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Cardiac Dysfunction In The Trastuzumab Clinical Trials Experience

Andrew Seidman, Clifford Hudis, Mary Kathryn Pierri, Steven Shak, Virginia Paton, Mark Ashby, Maureen Murphy, Stanford J. Stewart, Deborah Keefe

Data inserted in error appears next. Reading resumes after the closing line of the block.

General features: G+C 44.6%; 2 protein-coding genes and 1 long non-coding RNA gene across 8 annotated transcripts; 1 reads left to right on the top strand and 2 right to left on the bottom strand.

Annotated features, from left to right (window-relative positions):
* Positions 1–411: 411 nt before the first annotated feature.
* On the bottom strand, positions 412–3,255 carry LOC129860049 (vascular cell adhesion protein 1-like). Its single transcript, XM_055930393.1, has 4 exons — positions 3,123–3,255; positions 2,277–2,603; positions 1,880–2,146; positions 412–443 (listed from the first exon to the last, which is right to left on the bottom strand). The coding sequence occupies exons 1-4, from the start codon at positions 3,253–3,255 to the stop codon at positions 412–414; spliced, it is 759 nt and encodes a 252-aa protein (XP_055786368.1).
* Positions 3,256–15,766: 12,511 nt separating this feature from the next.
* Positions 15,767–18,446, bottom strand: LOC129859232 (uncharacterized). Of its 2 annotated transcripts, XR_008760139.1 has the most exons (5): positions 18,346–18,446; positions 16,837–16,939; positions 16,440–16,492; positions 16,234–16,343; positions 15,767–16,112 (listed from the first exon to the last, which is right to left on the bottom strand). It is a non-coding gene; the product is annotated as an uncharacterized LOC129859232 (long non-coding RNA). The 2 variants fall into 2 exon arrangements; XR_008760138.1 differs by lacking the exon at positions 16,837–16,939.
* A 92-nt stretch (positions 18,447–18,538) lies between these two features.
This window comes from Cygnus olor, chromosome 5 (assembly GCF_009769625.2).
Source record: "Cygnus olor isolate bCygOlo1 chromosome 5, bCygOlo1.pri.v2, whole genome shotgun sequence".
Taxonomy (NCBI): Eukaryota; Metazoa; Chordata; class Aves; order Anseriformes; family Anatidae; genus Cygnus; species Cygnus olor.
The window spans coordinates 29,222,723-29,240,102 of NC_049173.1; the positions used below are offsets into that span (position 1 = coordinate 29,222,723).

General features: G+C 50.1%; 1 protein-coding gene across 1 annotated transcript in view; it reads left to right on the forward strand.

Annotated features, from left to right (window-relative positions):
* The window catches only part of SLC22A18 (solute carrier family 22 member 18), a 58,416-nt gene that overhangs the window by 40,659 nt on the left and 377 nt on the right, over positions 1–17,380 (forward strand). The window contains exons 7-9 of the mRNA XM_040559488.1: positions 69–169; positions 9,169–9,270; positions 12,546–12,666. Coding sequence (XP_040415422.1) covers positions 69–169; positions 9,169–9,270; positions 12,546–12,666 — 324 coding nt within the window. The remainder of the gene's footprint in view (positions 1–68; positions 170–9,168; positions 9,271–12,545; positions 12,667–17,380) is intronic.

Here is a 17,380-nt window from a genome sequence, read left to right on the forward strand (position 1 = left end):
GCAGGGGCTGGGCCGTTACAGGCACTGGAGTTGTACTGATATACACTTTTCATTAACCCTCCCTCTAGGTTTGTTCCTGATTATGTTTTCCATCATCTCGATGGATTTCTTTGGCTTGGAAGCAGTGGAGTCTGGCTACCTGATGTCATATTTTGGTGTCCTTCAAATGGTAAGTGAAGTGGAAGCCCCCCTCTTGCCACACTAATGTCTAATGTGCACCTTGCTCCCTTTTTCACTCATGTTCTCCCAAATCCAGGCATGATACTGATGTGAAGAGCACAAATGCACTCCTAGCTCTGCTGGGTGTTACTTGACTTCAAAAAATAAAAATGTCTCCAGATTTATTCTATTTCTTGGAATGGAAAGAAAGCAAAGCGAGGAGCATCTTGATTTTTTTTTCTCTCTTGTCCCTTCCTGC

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PURPOSE: This study sought to estimate cardiac dysfunction (CD) risk for patients receiving trastuzumab; to characterize observed CD by severity, treatment, and clinical outcome; to assess effects of baseline clinical risk factors on CD; and to assess effects of cumulative doses of anthracyclines and trastuzumab on CD. PATIENTS AND METHODS: A retrospective review of records for patients enrolled onto any of seven phase II and III trastuzumab clinical trials was performed. Predefined criteria were used for the diagnosis, and the New York Heart Association functional classification system was used to document CD severity. Product-limit estimates were used to summarize the cumulative anthracycline and trastuzumab doses at the time of CD onset. RESULTS: Patients treated with trastuzumab were found to be at an increased risk for CD. The incidence was greatest in patients receiving concomitant trastuzumab and anthracycline plus cyclophosphamide (27%). The risk was substantially lower in patients receiving paclitaxel and trastuzumab (13%) or trastuzumab alone (3% to 7%); however, most of these patients had received prior anthracycline therapy. CD was noted in 8% of patients receiving anthracycline plus cyclophosphamide and 1% receiving paclitaxel alone. Most trastuzumab-treated patients developing CD were symptomatic (75%), and most improved with standard treatment for congestive heart failure (79%). CONCLUSION: Trastuzumab is associated with an increased risk of CD, which is greatest in patients receiving concurrent anthracyclines. In most patients with metastatic breast cancer, the risk of CD can be justified given the improvement in overall survival previously reported with trastuzumab.